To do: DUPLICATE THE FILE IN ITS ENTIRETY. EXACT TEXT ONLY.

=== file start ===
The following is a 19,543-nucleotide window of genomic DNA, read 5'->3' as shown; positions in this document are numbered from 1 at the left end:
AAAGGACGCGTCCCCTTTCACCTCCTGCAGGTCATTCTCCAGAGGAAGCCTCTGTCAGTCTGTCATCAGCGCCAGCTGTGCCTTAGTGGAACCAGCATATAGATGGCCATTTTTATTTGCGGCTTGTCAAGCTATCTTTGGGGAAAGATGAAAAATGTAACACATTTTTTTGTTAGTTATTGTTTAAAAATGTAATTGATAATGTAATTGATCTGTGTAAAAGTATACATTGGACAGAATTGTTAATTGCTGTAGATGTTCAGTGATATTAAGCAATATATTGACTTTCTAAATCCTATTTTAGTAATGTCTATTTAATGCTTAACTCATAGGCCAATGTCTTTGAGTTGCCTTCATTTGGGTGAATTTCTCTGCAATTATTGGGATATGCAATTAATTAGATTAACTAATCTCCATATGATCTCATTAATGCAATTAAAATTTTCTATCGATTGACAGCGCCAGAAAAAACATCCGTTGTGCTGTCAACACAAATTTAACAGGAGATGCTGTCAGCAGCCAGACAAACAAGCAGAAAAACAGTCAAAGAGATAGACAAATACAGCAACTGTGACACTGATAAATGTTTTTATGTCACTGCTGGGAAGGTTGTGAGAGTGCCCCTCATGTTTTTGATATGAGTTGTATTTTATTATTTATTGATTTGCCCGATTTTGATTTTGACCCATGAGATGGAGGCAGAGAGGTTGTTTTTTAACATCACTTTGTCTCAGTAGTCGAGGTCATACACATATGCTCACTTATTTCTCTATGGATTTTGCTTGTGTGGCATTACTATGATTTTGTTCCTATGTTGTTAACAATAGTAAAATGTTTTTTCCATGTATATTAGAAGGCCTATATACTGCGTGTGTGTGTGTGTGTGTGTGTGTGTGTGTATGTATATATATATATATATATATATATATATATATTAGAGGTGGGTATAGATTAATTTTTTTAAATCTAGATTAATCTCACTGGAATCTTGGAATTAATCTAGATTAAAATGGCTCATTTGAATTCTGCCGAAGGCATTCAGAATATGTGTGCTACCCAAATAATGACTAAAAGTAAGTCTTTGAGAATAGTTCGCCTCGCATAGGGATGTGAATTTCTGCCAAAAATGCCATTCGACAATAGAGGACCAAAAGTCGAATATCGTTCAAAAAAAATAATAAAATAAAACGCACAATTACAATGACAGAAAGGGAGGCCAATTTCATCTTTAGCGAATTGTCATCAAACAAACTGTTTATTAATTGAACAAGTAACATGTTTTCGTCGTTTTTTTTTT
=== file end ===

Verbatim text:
The following is a 19,543-nucleotide window of genomic DNA, read 5'->3' as shown; positions in this document are numbered from 1 at the left end:
AAAGGACGCGTCCCCTTTCACCTCCTGCAGGTCATTCTCCAGAGGAAGCCTCTGTCAGTCTGTCATCAGCGCCAGCTGTGCCTTAGTGGAACCAGCATATAGATGGCCATTTTTATTTGCGGCTTGTCAAGCTATCTTTGGGGAAAGATGAAAAATGTAACACATTTTTTTGTTAGTTATTGTTTAAAAATGTAATTGATAATGTAATTGATCTGTGTAAAAGTATACATTGGACAGAATTGTTAATTGCTGTAGATGTTCAGTGATATTAAGCAATATATTGACTTTCTAAATCCTATTTTAGTAATGTCTATTTAATGCTTAACTCATAGGCCAATGTCTTTGAGTTGCCTTCATTTGGGTGAATTTCTCTGCAATTATTGGGATATGCAATTAATTAGATTAACTAATCTCCATATGATCTCATTAATGCAATTAAAATTTTCTATCGATTGACAGCGCCAGAAAAAACATCCGTTGTGCTGTCAACACAAATTTAACAGGAGATGCTGTCAGCAGCCAGACAAACAAGCAGAAAAACAGTCAAAGAGATAGACAAATACAGCAACTGTGACACTGATAAATGTTTTTATGTCACTGCTGGGAAGGTTGTGAGAGTGCCCCTCATGTTTTTGATATGAGTTGTATTTTATTATTTATTGATTTGCCCGATTTTGATTTTGACCCATGAGATGGAGGCAGAGAGGTTGTTTTTTAACATCACTTTGTCTCAGTAGTCGAGGTCATACACATATGCTCACTTATTTCTCTATGGATTTTGCTTGTGTGGCATTACTATGATTTTGTTCCTATGTTGTTAACAATAGTAAAATGTTTTTTCCATGTATATTAGAAGGCCTATATACTGCGTGTGTGTGTGTGTGTGTGTGTGTGTGTGTATGTATATATATATATATATATATATATATATATATTAGAGGTGGGTATAGATTAATTTTTTTAAATCTAGATTAATCTCACTGGAATCTTGGAATTAATCTAGATTAAAATGGCTCATTTGAATTCTGCCGAAGGCATTCAGAATATGTGTGCTACCCAAATAATGACTAAAAGTAAGTCTTTGAGAATAGTTCGCCTCGCATAGGGATGTGAATTTCTGCCAAAAATGCCATTCGACAATAGAGGACCAAAAGTCGAATATCGTTCAAAAAAAATAATAAAATAAAACGCACAATTACAATGACAGAAAGGGAGGCCAATTTCATCTTTAGCGAATTGTCATCAAACAAACTGTTTATTAATTGAACAAGTAACATGTTTTCGTCGTTTTTTTTTT